Use this URL to cite or link to this record in EThOS: https://ethos.bl.uk/OrderDetails.do?uin=uk.bl.ethos.758696
Title: Aspects of economic policy in Egypt, 1970-80
Author: Rivlin, Paul
Awarding Body: SOAS University of London
Current Institution: SOAS, University of London
Date of Award: 1984
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Abstract:
This Thesis analyses Egyptian economic policy making in the 1970s. Despite recommendations for decentralisation and greater use of market forces, only limited reforms occurred. These resulted in a big increase in resources available and the development of new sectors. A central hypothesis put forward is that the interaction of the sectors made reform hard. These were strong incentives to maintain the status quo and not decentralise public sector plus government decision making. These included the need to maintain employment in the public services in view of the overall shortage of jobs. There was also pressure to maintain the country's socialist legacy so as to maintain the loyalty of the urban working classes. The impact of rent seeking activity is looked at as a source of inertia, preventing reform. As a result of these pressures the government felt able to reform the foreign sector but not the domestic economy. Changing the trade and exchange systems would create new opportunities which were not available, or not thought to be available in industry and agriculture. The problems encountered in economic policy making are examined in four broad areas. The investment and planning system is analysed in order to see how consistent and comprehensive development strategy was. Pricing policy is dealt with in relation to cotton and public industry because of its importance in the economy. The implications of these policies are then examined in terms of public finance and the monetary consequences of the budget deficit. Finally, the foreign sector is looked at with special attention to the areas of opportunity: oil revenues, Suez Canal tolls and emigrant remittances. Conclusions are then drawn about the effects of the liberalisation and the reasons why it took such a partial form.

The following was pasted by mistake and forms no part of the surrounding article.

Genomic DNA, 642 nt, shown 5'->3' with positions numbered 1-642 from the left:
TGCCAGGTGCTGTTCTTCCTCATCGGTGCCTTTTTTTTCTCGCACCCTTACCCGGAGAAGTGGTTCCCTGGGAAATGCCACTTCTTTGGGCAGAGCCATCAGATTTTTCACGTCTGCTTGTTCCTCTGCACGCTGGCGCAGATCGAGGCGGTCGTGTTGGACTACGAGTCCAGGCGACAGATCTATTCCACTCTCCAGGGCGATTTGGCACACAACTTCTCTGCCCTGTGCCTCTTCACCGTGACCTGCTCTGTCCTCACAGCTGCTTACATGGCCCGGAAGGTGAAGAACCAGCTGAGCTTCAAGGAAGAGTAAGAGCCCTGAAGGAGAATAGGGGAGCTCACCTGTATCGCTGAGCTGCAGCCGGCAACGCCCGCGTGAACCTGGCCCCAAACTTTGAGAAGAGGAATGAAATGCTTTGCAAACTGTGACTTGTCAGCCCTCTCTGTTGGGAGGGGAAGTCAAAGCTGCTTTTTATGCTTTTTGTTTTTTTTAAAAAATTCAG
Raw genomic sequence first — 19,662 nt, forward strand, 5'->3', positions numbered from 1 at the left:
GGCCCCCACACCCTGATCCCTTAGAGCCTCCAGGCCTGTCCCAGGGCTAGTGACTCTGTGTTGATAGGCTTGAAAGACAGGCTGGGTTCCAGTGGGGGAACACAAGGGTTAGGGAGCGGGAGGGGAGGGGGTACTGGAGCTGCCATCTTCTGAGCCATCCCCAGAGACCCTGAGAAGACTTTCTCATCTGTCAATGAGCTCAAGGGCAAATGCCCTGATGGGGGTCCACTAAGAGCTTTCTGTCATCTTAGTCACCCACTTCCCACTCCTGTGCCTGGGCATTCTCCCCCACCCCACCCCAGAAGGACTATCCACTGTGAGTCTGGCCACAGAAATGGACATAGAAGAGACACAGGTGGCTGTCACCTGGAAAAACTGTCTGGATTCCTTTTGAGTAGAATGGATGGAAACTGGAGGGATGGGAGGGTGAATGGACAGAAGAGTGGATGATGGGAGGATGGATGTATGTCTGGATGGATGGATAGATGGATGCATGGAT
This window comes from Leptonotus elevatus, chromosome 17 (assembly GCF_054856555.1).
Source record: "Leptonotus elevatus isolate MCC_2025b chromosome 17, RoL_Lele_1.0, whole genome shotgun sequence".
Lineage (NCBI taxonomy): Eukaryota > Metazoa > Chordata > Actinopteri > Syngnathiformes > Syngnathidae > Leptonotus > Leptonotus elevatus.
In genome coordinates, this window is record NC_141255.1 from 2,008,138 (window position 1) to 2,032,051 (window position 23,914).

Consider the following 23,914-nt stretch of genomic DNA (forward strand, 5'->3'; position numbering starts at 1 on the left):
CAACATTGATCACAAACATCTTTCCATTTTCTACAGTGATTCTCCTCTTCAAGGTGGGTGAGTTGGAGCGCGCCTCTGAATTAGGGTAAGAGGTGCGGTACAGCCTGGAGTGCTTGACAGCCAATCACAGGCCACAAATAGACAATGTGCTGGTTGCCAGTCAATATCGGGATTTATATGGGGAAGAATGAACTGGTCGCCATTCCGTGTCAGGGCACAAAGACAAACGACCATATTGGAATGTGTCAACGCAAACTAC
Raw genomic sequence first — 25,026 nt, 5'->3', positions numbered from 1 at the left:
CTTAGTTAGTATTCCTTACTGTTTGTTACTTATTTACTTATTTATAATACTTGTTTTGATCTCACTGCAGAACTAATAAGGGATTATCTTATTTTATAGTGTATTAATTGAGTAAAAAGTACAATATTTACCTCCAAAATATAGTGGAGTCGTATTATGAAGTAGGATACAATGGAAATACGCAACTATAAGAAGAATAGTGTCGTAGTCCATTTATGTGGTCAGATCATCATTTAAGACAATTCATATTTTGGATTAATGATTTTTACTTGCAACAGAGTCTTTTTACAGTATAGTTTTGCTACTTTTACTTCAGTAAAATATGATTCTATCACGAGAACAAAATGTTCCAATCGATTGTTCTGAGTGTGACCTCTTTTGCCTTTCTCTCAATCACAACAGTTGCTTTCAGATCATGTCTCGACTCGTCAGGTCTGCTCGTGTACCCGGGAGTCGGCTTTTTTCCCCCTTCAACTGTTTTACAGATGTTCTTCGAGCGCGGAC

Supervisor: Not available Sponsor: Not available
Qualification Name: Thesis (Ph.D.) Qualification Level: Doctoral
EThOS ID: uk.bl.ethos.758696  DOI:
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